The last week of June 2018 was a great chance for Bit Space to share our story with Pulse on VR. We would like to thank the team for this meaningful article which clearly explains what we are visioning and doing.
The following content is taken from Pulse on VR website.
Daniel Blair did not intend to found a VR company – he was working at another successful startup on a side project, an educational game using panoramic 360-degree photography. Eventually he got an office where there was a group of student interns available, and began building games. Later, he began networking with other businesses in Manitoba, and after 6 months realized that they had become a de facto VR studio. They were conducting research, from which they developed new technology, and were working with a hardware manufacturer to produce it.
Daniel gave a TEDx talk in June 2016 in which he emphasized VR’s ability to reach a new set of eyes. Taking a scientific approach to VR means learning new ways of telling stories using video and interaction. He sees VR as a stepping-stone to AR (augmented reality), and eventually to physical computing. Importantly, he would like to develop tools to bring dangerous situations into safer settings, like the classroom, or a museum installation, where they can become active learning experiences.
An example of the first element might be a custom headset attachment designed to monitor the effects of the technology on the body. Bit Space is working with numerous partners, including MS hololens, HTC, Oculus, and universities (who may have the training and resources needed to tackle large or especially complex problems).
Daniel sees Bit Space’s competitive advantages as lying in its access to the local market, the constant focus on VR research, and the presence of professional educators on the team,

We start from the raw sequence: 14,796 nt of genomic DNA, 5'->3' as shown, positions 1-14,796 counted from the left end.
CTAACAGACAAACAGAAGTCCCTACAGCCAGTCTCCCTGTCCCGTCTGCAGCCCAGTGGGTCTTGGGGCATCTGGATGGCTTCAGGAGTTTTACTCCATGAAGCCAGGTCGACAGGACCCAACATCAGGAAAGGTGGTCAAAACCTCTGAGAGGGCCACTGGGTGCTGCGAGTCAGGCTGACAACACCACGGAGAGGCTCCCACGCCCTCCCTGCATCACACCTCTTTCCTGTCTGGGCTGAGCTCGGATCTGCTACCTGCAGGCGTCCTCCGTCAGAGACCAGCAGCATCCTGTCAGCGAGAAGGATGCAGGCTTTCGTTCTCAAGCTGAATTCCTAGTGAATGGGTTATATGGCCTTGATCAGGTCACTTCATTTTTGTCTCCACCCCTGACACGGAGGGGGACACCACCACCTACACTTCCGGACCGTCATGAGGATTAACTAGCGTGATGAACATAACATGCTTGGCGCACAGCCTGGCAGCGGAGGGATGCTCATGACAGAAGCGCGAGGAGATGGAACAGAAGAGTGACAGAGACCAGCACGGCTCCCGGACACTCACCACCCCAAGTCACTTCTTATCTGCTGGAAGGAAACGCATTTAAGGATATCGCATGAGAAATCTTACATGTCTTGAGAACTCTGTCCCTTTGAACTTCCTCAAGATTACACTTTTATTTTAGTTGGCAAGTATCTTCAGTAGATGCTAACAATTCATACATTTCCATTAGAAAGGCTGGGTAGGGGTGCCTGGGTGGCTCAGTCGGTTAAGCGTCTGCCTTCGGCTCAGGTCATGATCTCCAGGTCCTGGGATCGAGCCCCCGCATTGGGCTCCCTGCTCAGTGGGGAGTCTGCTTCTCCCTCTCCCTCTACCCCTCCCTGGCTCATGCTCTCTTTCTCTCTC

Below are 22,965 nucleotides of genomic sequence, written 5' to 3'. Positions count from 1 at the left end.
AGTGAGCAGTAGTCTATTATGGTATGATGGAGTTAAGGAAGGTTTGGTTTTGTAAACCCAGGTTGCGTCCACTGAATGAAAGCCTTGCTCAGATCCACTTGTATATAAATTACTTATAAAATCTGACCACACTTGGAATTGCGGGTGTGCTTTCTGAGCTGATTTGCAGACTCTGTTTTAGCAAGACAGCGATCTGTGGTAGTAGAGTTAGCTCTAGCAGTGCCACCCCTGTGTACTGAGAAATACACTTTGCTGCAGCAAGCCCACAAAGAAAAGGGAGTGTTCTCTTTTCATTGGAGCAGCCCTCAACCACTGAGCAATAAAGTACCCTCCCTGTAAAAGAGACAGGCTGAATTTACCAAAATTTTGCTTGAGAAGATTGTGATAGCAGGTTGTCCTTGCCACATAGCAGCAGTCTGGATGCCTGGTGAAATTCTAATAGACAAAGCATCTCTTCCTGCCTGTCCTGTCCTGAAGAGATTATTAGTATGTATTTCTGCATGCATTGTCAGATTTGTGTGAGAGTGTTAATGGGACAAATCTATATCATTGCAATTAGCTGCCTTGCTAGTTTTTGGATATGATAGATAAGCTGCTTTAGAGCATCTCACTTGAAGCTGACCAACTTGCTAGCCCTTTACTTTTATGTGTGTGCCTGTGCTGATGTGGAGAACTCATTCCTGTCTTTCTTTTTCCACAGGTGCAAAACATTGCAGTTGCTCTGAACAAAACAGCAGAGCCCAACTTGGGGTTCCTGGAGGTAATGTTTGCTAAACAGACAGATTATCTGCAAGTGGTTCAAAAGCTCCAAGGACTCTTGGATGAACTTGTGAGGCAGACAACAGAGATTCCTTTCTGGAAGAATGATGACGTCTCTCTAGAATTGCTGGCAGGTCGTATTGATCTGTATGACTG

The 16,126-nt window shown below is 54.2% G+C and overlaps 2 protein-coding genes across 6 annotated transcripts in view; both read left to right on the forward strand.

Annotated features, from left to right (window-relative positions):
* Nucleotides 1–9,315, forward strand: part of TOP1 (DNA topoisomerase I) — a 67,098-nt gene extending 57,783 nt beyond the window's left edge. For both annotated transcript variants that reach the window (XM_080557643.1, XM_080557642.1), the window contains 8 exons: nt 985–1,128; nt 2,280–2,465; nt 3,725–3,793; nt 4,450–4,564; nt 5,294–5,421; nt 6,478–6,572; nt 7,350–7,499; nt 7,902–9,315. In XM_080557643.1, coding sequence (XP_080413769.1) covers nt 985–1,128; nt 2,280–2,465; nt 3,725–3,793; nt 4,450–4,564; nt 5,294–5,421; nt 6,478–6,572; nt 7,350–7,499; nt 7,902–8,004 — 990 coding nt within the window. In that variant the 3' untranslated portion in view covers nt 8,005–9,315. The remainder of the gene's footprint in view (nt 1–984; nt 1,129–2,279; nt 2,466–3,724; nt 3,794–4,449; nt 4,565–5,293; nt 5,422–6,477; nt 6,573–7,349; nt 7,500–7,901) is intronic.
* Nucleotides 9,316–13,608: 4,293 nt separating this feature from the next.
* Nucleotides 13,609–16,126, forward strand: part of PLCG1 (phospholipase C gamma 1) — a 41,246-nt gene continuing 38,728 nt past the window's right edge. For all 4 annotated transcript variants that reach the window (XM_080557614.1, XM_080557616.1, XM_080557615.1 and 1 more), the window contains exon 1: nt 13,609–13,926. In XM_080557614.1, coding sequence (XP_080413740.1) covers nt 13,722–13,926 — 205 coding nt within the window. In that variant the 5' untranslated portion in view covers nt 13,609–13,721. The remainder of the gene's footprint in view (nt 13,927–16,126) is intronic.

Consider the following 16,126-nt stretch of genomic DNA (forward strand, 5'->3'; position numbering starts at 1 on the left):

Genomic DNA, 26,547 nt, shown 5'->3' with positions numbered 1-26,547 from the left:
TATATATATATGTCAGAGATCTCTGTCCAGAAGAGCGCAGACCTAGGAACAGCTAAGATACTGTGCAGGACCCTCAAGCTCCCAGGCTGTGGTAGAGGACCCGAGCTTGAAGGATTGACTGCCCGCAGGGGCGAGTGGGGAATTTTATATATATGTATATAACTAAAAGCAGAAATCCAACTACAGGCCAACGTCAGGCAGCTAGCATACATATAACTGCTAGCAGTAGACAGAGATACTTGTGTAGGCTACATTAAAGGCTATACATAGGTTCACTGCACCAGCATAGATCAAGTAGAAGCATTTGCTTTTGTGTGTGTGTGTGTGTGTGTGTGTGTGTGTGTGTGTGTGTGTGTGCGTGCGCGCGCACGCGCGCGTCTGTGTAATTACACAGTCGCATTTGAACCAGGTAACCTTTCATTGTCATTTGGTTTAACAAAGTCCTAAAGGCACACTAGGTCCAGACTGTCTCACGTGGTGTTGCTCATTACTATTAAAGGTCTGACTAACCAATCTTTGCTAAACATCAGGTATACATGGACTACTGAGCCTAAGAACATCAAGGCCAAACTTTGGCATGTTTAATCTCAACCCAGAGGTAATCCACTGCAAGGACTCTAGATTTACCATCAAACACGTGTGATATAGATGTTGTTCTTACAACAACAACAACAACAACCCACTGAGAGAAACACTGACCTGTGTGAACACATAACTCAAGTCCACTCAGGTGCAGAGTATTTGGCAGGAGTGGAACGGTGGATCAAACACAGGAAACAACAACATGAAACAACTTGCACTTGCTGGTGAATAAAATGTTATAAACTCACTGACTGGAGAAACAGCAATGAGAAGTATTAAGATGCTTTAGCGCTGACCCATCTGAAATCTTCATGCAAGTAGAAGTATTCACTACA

leading to a very high-level understanding of research in the industry. In Daniel’s view, Bit Space’s main goal is to help clients explore these new technologies in order to solve problems.
In terms of challenges, Daniel notes a lack of digital media-focused VC (venture capital) firms. As a result, Bit Space is concentrating on a bootstrap model. Additionally, developers can be very expensive, and he stresses the need to locate them early on in the process. Finally, there are challenges relating to access to the innovation ecosystem (e.g. IRAP). As a company focused on the intersection of learning and VR, it can be difficult to see where the proper funding pathways lie.
For further reading, the article can be found via this link http://pulseonvr.ca/case_study/bit-space/
Or download the PDF by clicking this link http://pulseonvr.ca/wp-content/uploads/2017/06/Case-study-BITSPACE.pdf
Launched by CFC Media Lab and OMERS Ventures in collaboration with Nordicity , Pulse on VR: A Living Ecosystem represents an ongoing snapshot of the Canadian Virtual Reality (VR) ecosystem as it evolves. Presenting data gathered from an ongoing survey of the Canadian VR ecosystem, the study – a living and continuous research project – examines the workflows, tools, challenges and opportunities that VR creators and technologists face. Its goal is to publish fresh data on a quarterly basis here and track how it takes shape over time.